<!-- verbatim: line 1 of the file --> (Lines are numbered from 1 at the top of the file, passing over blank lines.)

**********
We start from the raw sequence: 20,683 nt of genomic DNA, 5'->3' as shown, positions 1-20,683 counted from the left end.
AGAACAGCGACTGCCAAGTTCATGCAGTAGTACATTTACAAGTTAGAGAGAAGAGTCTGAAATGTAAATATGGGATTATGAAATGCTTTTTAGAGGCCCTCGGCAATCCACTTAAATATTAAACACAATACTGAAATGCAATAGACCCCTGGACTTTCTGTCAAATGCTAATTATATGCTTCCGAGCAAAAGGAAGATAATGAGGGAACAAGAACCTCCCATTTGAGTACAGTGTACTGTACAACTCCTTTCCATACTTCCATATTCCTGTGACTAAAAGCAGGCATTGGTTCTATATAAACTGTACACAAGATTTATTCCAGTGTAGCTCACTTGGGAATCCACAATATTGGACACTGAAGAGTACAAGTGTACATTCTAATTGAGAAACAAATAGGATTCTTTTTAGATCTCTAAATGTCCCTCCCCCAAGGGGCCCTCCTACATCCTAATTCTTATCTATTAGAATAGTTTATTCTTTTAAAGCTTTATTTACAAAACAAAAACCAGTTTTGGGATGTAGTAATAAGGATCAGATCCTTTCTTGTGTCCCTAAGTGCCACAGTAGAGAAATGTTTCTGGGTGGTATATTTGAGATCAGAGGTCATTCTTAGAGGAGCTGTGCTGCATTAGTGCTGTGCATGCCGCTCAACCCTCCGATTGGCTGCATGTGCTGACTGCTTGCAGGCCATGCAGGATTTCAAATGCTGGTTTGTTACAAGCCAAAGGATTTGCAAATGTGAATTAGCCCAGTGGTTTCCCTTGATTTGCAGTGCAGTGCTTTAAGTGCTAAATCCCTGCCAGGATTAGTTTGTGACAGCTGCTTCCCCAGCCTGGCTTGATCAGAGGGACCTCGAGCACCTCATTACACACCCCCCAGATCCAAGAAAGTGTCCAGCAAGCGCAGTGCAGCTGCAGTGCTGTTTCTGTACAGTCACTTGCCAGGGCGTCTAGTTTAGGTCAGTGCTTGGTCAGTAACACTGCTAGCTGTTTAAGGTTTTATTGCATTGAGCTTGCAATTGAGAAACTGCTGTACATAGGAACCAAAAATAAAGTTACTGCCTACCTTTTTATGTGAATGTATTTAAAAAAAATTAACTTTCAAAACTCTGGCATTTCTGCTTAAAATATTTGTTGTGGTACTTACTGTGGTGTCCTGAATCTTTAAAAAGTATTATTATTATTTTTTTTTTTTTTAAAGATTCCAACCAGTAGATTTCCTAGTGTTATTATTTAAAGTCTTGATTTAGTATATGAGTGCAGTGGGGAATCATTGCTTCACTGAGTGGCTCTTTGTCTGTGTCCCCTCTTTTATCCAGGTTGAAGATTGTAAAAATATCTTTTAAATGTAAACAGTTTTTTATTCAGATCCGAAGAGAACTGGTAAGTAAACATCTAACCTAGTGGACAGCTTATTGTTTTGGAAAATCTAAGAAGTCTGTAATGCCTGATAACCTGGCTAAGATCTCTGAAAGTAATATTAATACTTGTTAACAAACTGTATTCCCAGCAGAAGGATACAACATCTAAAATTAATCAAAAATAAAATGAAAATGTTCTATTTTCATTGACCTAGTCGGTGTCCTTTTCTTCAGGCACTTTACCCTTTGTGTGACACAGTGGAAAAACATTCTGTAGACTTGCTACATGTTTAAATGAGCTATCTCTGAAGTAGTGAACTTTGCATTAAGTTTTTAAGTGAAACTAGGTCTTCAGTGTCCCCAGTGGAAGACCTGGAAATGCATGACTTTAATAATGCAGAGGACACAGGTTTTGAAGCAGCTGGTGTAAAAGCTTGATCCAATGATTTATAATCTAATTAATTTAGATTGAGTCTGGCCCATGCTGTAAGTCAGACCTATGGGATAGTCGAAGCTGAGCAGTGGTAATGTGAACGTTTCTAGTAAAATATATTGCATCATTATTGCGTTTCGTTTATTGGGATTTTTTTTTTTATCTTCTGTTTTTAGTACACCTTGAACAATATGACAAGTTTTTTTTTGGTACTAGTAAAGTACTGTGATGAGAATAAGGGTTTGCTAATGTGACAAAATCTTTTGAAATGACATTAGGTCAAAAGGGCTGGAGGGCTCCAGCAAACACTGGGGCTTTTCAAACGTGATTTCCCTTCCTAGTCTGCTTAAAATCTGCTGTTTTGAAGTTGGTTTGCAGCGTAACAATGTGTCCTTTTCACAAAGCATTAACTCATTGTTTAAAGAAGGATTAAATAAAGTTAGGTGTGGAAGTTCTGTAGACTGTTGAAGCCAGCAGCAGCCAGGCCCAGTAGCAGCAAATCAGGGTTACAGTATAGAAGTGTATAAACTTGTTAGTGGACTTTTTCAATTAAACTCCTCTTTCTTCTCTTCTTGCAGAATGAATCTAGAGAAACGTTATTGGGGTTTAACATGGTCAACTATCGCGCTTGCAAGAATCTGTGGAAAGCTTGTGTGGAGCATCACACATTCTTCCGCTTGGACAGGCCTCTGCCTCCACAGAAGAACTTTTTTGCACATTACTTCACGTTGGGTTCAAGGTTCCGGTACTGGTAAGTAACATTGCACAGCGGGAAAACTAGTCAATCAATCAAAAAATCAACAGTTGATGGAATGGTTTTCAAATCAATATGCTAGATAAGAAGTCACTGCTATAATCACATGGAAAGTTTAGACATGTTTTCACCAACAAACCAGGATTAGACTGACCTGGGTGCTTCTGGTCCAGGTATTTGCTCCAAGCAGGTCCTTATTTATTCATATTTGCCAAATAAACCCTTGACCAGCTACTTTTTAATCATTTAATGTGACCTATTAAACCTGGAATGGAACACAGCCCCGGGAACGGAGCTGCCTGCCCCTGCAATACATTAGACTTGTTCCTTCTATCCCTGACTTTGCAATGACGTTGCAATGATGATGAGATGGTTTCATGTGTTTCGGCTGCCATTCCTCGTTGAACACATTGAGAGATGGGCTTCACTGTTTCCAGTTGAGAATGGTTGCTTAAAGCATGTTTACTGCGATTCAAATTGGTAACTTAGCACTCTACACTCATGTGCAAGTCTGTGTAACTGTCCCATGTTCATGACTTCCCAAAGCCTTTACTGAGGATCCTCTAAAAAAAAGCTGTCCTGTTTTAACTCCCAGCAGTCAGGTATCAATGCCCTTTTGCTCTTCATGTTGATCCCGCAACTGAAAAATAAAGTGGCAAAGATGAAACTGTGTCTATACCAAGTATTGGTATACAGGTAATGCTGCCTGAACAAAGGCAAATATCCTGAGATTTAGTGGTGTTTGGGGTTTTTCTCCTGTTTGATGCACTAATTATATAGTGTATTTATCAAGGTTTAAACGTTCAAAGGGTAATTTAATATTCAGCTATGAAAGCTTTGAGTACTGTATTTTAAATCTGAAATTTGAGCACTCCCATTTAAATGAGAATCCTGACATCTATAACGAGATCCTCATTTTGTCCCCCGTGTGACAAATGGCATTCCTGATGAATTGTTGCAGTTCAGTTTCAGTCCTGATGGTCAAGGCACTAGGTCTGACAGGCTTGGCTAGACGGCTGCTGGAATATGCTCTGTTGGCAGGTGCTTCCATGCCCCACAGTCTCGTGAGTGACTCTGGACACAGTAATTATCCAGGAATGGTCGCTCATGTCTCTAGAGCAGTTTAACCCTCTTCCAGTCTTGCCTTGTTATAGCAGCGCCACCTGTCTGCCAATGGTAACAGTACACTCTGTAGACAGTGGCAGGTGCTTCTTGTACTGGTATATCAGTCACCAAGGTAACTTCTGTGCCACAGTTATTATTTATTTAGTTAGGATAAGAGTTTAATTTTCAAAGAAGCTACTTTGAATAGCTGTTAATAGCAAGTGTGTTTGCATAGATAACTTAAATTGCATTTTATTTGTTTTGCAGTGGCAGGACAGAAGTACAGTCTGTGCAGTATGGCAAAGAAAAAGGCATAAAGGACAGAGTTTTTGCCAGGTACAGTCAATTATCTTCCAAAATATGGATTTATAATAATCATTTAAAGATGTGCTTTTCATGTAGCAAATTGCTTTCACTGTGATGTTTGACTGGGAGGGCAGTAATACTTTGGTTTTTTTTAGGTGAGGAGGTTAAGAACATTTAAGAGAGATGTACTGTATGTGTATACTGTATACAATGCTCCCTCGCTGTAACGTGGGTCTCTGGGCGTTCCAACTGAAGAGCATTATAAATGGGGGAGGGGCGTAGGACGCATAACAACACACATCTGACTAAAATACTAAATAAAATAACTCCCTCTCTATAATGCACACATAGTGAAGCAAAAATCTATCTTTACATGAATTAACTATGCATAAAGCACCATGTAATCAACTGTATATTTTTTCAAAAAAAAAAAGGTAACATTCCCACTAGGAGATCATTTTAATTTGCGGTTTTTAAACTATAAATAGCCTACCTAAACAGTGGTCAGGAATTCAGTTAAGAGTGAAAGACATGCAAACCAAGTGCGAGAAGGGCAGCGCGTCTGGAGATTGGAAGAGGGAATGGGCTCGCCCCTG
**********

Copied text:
We start from the raw sequence: 20,683 nt of genomic DNA, 5'->3' as shown, positions 1-20,683 counted from the left end.